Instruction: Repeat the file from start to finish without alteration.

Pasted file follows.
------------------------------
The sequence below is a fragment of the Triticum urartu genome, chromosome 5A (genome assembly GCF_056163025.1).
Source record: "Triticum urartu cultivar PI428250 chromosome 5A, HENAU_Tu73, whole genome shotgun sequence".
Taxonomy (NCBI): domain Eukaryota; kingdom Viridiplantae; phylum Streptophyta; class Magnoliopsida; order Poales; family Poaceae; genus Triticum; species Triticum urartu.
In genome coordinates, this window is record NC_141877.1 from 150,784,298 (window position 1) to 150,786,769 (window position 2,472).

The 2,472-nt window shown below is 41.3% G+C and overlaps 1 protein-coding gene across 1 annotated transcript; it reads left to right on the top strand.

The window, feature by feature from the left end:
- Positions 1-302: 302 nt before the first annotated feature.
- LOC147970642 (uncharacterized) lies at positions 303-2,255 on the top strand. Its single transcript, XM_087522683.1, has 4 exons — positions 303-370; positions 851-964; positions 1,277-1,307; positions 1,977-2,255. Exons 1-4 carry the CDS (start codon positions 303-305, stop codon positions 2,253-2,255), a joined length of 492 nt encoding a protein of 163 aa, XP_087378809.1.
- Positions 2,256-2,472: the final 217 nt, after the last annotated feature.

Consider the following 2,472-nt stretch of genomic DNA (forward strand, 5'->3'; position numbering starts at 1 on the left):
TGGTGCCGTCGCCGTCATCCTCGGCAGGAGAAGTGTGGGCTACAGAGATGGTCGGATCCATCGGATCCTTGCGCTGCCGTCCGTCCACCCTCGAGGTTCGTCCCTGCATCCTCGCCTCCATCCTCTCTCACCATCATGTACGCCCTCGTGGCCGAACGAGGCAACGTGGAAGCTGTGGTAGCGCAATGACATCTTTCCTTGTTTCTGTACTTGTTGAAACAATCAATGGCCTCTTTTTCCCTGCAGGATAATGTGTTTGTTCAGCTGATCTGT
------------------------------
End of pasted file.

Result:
The sequence below is a fragment of the Triticum urartu genome, chromosome 5A (genome assembly GCF_056163025.1).
Source record: "Triticum urartu cultivar PI428250 chromosome 5A, HENAU_Tu73, whole genome shotgun sequence".
Taxonomy (NCBI): domain Eukaryota; kingdom Viridiplantae; phylum Streptophyta; class Magnoliopsida; order Poales; family Poaceae; genus Triticum; species Triticum urartu.
In genome coordinates, this window is record NC_141877.1 from 150,784,298 (window position 1) to 150,786,769 (window position 2,472).

The 2,472-nt window shown below is 41.3% G+C and overlaps 1 protein-coding gene across 1 annotated transcript; it reads left to right on the top strand.

The window, feature by feature from the left end:
- Positions 1-302: 302 nt before the first annotated feature.
- LOC147970642 (uncharacterized) lies at positions 303-2,255 on the top strand. Its single transcript, XM_087522683.1, has 4 exons — positions 303-370; positions 851-964; positions 1,277-1,307; positions 1,977-2,255. Exons 1-4 carry the CDS (start codon positions 303-305, stop codon positions 2,253-2,255), a joined length of 492 nt encoding a protein of 163 aa, XP_087378809.1.
- Positions 2,256-2,472: the final 217 nt, after the last annotated feature.

Consider the following 2,472-nt stretch of genomic DNA (forward strand, 5'->3'; position numbering starts at 1 on the left):
TGGTGCCGTCGCCGTCATCCTCGGCAGGAGAAGTGTGGGCTACAGAGATGGTCGGATCCATCGGATCCTTGCGCTGCCGTCCGTCCACCCTCGAGGTTCGTCCCTGCATCCTCGCCTCCATCCTCTCTCACCATCATGTACGCCCTCGTGGCCGAACGAGGCAACGTGGAAGCTGTGGTAGCGCAATGACATCTTTCCTTGTTTCTGTACTTGTTGAAACAATCAATGGCCTCTTTTTCCCTGCAGGATAATGTGTTTGTTCAGCTGATCTGT